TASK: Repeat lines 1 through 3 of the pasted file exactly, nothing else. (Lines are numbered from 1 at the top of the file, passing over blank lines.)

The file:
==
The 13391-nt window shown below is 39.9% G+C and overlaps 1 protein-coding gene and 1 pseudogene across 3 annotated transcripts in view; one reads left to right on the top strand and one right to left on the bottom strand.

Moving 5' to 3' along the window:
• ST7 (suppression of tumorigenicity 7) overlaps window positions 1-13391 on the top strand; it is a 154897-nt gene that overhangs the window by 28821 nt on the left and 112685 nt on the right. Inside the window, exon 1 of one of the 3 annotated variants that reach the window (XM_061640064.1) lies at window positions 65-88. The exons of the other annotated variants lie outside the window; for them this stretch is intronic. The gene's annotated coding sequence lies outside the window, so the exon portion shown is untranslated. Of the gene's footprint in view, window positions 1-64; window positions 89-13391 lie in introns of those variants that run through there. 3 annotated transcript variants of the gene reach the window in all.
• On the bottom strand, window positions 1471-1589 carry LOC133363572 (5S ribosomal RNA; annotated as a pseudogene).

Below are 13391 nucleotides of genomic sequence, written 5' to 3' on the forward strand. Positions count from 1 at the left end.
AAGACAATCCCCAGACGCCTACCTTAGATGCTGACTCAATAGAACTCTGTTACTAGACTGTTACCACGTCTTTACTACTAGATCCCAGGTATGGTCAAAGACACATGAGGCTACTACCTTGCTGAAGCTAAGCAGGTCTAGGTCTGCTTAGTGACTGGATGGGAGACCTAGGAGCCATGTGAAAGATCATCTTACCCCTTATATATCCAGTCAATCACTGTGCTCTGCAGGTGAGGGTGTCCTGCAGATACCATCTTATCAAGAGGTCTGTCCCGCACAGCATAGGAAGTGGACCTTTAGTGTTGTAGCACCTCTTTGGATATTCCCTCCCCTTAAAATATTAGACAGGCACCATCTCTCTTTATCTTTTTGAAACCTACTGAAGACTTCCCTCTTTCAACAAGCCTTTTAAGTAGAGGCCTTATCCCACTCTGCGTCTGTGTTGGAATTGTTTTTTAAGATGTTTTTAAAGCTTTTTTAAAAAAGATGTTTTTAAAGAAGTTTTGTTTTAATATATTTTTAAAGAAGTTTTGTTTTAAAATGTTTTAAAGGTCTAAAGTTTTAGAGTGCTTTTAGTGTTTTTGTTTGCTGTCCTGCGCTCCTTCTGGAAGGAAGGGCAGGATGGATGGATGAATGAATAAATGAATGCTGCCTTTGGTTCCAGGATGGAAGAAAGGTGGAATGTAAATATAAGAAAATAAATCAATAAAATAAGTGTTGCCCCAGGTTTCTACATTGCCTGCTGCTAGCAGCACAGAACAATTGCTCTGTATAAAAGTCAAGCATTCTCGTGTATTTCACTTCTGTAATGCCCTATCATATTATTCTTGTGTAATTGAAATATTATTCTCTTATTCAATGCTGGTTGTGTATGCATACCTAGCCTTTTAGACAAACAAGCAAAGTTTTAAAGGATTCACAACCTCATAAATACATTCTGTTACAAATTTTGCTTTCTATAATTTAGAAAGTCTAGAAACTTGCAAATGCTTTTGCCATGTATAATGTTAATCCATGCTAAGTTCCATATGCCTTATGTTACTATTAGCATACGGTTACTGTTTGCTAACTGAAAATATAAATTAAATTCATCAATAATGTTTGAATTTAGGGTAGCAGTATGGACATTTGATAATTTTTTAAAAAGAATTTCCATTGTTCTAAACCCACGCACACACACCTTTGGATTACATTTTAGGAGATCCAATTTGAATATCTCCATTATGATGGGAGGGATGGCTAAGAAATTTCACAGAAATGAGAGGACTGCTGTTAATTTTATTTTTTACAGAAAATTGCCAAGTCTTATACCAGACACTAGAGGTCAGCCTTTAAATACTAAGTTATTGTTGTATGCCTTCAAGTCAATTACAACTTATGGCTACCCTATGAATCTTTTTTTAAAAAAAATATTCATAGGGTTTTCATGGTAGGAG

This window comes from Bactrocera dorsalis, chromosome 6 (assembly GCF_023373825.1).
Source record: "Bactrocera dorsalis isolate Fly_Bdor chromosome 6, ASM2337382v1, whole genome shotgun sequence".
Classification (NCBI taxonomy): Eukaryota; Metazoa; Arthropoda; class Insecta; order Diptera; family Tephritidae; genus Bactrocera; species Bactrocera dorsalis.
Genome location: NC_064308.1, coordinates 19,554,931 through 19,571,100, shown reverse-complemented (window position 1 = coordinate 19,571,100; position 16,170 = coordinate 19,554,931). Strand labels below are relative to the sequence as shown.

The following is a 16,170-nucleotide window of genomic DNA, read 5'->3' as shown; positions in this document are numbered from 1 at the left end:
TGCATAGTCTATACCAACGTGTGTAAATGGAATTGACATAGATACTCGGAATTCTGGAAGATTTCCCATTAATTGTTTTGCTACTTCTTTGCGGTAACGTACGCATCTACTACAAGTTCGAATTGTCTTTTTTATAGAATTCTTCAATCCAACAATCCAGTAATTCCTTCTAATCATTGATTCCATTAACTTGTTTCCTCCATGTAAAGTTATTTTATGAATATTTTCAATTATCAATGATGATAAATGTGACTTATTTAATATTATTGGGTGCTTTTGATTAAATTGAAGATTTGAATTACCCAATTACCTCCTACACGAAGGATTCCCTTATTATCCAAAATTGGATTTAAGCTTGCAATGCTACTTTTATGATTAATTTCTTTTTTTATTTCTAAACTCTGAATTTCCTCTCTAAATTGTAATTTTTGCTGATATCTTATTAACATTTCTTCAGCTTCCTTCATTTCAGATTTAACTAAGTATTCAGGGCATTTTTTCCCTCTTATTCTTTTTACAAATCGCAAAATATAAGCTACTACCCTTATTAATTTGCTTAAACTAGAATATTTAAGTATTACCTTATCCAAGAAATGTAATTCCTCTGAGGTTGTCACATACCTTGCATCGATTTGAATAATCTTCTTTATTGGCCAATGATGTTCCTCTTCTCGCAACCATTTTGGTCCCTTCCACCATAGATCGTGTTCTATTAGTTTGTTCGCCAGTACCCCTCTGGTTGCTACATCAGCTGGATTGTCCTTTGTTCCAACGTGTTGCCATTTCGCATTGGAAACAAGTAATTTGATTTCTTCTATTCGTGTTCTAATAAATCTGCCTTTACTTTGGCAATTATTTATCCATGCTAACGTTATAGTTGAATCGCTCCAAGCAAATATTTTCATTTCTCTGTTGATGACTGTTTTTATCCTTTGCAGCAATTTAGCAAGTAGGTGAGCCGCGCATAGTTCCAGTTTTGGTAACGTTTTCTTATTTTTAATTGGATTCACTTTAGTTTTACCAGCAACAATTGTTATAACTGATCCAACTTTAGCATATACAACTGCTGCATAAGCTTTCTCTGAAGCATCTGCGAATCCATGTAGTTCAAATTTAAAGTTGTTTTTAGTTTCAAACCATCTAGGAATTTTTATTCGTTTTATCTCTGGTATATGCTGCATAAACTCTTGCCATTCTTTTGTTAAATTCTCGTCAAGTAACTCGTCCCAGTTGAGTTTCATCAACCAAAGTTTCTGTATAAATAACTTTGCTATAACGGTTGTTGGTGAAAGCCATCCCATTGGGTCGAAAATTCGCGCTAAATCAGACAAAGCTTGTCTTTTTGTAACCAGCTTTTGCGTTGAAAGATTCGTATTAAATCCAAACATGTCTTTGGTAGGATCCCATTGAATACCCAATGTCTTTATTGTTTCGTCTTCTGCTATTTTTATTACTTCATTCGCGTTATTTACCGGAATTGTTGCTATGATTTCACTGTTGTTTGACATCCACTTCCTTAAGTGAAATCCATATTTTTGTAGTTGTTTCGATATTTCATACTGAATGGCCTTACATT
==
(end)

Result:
The 13391-nt window shown below is 39.9% G+C and overlaps 1 protein-coding gene and 1 pseudogene across 3 annotated transcripts in view; one reads left to right on the top strand and one right to left on the bottom strand.

Moving 5' to 3' along the window:
• ST7 (suppression of tumorigenicity 7) overlaps window positions 1-13391 on the top strand; it is a 154897-nt gene that overhangs the window by 28821 nt on the left and 112685 nt on the right. Inside the window, exon 1 of one of the 3 annotated variants that reach the window (XM_061640064.1) lies at window positions 65-88. The exons of the other annotated variants lie outside the window; for them this stretch is intronic. The gene's annotated coding sequence lies outside the window, so the exon portion shown is untranslated. Of the gene's footprint in view, window positions 1-64; window positions 89-13391 lie in introns of those variants that run through there. 3 annotated transcript variants of the gene reach the window in all.